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Should I refrigerate my eggs or keep them out on the counter? This depends on where you live, and what egg practices your country follows.

Hosted by: Hank Green
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Sources:
http://www.fda.gov/food/guidanceregulation/guidancedocumentsregulatoryinformation/ucm207507.htm
https://www.gov.uk/guidance/eggs-trade-regulations
http://onlinelibrary.wiley.com/doi/10.1111/j.1574-6976.2008.00161.x/abstract
http://www.ncbi.nlm.nih.gov/pmc/articles/PMC2271858/pdf/epidinfect00027-0066.pdf
http://www.ncbi.nlm.nih.gov/pmc/articles/PMC2870917/
http://www.latimes.com/food/dailydish/la-dd-heres-why-we-need-to-refrigerate-eggs-20140714-story.html
http://www.forbes.com/sites/nadiaarumugam/2012/10/25/why-american-eggs-would-be-illegal-in-a-british-supermarket-and-vice-versa/3/#37688e90f0da
http://io9.gizmodo.com/americans-why-do-you-keep-refrigerating-your-eggs-1465309529
http://www.sciencedirect.com/science/article/pii/S0956713515001103
Images:
Salmonella: https://commons.wikimedia.org/wiki/File:SalmonellaNIAID.jpg
Vaccination: https://commons.wikimedia.org/wiki/File:Chicken_vaccination.jpg
[SciShow intro plays]

Hank: Where do you keep your eggs? In the refrigerator? On the kitchen counter? Or in the little basket you use to bring them in from the coop? Well, if you live in the US and you get your eggs from a grocery store, odds are you keep them in the fridge. But if you live pretty much anywhere else, you probably don’t refrigerate your eggs — and you might think it’s a little weird that Americans do.

There is a good reason for it though: we in America wash and refrigerate our eggs to avoid getting salmonella. Salmonella bacteria can be transmitted to an egg in two different ways: from an infected hen, or from manure. Chicken poop, is what I mean. Here in the US, we wash and dry the eggs as soon as possible to prevent contamination from infected chicken poop. But there are downsides to washing eggs.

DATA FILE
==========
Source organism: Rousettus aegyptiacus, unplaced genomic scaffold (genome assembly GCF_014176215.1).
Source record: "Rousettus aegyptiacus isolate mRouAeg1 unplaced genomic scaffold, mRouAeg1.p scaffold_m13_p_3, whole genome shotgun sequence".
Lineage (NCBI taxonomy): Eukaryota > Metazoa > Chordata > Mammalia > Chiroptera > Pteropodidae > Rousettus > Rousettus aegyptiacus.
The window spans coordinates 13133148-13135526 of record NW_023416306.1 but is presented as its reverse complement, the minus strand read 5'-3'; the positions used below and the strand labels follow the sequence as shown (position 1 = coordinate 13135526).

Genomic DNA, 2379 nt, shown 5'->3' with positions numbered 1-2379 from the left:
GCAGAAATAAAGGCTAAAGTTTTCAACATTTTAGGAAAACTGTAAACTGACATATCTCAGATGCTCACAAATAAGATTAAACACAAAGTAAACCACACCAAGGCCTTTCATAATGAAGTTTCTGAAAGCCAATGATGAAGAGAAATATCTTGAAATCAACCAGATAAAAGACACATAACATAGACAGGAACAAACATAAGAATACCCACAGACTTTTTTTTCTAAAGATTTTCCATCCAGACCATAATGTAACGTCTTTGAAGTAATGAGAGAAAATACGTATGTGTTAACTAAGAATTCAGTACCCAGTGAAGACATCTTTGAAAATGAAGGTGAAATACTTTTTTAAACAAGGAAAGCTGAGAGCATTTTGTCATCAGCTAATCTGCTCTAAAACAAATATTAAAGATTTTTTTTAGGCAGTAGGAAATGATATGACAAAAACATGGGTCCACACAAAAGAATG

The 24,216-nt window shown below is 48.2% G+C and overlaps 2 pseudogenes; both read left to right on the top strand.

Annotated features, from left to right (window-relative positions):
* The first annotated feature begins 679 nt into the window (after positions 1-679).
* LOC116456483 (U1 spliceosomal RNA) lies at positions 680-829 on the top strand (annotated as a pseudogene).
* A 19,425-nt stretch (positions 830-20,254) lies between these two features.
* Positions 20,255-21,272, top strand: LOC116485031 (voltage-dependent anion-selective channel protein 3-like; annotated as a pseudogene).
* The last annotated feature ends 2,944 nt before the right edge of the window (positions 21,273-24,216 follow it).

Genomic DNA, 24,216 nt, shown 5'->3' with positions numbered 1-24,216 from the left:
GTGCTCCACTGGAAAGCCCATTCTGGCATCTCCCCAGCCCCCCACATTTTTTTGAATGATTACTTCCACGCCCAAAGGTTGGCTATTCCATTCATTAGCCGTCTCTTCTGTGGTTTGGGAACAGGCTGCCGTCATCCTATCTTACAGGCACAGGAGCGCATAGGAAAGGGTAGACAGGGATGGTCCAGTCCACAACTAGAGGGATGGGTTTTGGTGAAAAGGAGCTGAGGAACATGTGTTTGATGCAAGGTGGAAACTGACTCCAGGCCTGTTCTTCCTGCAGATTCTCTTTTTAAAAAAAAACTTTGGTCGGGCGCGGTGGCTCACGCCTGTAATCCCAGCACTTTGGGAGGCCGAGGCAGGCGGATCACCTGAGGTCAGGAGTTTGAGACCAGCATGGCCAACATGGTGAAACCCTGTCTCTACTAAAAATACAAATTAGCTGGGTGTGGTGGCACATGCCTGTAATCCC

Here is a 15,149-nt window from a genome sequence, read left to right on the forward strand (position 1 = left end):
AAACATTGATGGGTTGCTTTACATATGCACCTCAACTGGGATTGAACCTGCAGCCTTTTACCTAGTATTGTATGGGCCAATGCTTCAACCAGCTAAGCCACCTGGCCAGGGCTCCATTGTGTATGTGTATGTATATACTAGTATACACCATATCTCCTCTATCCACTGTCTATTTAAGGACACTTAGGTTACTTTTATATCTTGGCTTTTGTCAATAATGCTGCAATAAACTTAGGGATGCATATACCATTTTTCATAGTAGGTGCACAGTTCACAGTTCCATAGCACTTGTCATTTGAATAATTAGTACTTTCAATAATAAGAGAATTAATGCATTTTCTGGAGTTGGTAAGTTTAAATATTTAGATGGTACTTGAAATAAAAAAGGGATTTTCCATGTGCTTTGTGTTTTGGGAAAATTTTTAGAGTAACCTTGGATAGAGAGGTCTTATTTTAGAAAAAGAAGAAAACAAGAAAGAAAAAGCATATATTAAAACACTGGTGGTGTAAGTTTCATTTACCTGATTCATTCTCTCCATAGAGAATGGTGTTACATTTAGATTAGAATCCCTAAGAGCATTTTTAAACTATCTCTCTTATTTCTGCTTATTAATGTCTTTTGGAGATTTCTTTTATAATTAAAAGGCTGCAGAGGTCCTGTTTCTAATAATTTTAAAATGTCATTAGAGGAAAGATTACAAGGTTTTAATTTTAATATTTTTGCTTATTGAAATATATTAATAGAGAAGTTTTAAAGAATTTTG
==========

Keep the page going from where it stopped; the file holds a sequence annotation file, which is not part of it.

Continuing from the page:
See, when an egg comes out of a chicken, the shell is coated with a protective layer of proteins and other molecules called the cuticle. Cuticles are designed to keep bacteria like salmonella from getting through the porous eggshell, and setting up shop inside. And washing eggs gets rid of any dirt and the protective cuticle.

In other places, like Europe, they do the opposite: egg washing is banned. Instead, they try to keep the eggs from getting dirty in the first place, and rely on the cuticles to keep out bacteria. They also vaccinate their hens against salmonella, to keep eggs from getting infected while they’re forming.

Basically, it’s more likely that American hens will be contaminated with salmonella, so we have to constantly refrigerate those eggs, from farms to our homes, to slow bacterial growth. Studies have shown that if an egg is contaminated with salmonella, on the surface or inside, the bacteria will reach dangerous levels after about 3 weeks at room temperature. If you refrigerate the egg, though, the bacteria will hardly grow at all — even after 6 weeks.

But if the hens are vaccinated against salmonella and the eggs aren’t washed — so they have cuticles to protect them — it’s probably better to keep them at room temperature. See, when you take an egg out of the fridge, condensation can build up on the shell. All that moisture encourages bacterial growth, and eventually the bacteria might find a way in through the cuticle and the porous shell.

So if you don’t live in the US, or a couple other countries where you buy your eggs in the refrigerated section, keep your eggs at room temperature. But if your eggs are pre-washed, keep them in the fridge... unless you just really want to get salmonella.

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